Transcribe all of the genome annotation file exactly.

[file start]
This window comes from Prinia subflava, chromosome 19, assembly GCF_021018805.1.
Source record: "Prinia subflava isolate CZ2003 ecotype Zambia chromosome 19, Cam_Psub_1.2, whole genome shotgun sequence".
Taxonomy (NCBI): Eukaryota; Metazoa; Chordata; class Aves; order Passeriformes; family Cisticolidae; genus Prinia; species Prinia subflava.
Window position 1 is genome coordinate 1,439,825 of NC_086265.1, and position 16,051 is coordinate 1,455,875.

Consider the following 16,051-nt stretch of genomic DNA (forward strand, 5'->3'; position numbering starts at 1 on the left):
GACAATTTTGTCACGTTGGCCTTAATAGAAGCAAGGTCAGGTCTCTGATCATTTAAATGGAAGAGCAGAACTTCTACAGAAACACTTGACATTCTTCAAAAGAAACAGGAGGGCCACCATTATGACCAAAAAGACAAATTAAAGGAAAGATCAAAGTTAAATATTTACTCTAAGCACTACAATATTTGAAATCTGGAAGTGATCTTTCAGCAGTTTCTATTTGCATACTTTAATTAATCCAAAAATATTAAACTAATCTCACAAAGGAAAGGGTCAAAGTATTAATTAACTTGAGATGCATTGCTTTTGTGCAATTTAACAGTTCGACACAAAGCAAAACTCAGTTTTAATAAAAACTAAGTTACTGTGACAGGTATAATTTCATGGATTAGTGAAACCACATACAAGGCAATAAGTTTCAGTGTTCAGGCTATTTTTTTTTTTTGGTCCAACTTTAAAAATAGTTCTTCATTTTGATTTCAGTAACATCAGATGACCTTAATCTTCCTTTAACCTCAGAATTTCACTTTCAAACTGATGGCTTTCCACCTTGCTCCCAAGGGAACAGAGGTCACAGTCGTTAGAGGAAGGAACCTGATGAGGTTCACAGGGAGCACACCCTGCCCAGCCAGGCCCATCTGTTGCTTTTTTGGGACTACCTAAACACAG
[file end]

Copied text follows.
This window comes from Prinia subflava, chromosome 19, assembly GCF_021018805.1.
Source record: "Prinia subflava isolate CZ2003 ecotype Zambia chromosome 19, Cam_Psub_1.2, whole genome shotgun sequence".
Taxonomy (NCBI): Eukaryota; Metazoa; Chordata; class Aves; order Passeriformes; family Cisticolidae; genus Prinia; species Prinia subflava.
Window position 1 is genome coordinate 1,439,825 of NC_086265.1, and position 16,051 is coordinate 1,455,875.

Consider the following 16,051-nt stretch of genomic DNA (forward strand, 5'->3'; position numbering starts at 1 on the left):
GACAATTTTGTCACGTTGGCCTTAATAGAAGCAAGGTCAGGTCTCTGATCATTTAAATGGAAGAGCAGAACTTCTACAGAAACACTTGACATTCTTCAAAAGAAACAGGAGGGCCACCATTATGACCAAAAAGACAAATTAAAGGAAAGATCAAAGTTAAATATTTACTCTAAGCACTACAATATTTGAAATCTGGAAGTGATCTTTCAGCAGTTTCTATTTGCATACTTTAATTAATCCAAAAATATTAAACTAATCTCACAAAGGAAAGGGTCAAAGTATTAATTAACTTGAGATGCATTGCTTTTGTGCAATTTAACAGTTCGACACAAAGCAAAACTCAGTTTTAATAAAAACTAAGTTACTGTGACAGGTATAATTTCATGGATTAGTGAAACCACATACAAGGCAATAAGTTTCAGTGTTCAGGCTATTTTTTTTTTTTGGTCCAACTTTAAAAATAGTTCTTCATTTTGATTTCAGTAACATCAGATGACCTTAATCTTCCTTTAACCTCAGAATTTCACTTTCAAACTGATGGCTTTCCACCTTGCTCCCAAGGGAACAGAGGTCACAGTCGTTAGAGGAAGGAACCTGATGAGGTTCACAGGGAGCACACCCTGCCCAGCCAGGCCCATCTGTTGCTTTTTTGGGACTACCTAAACACAG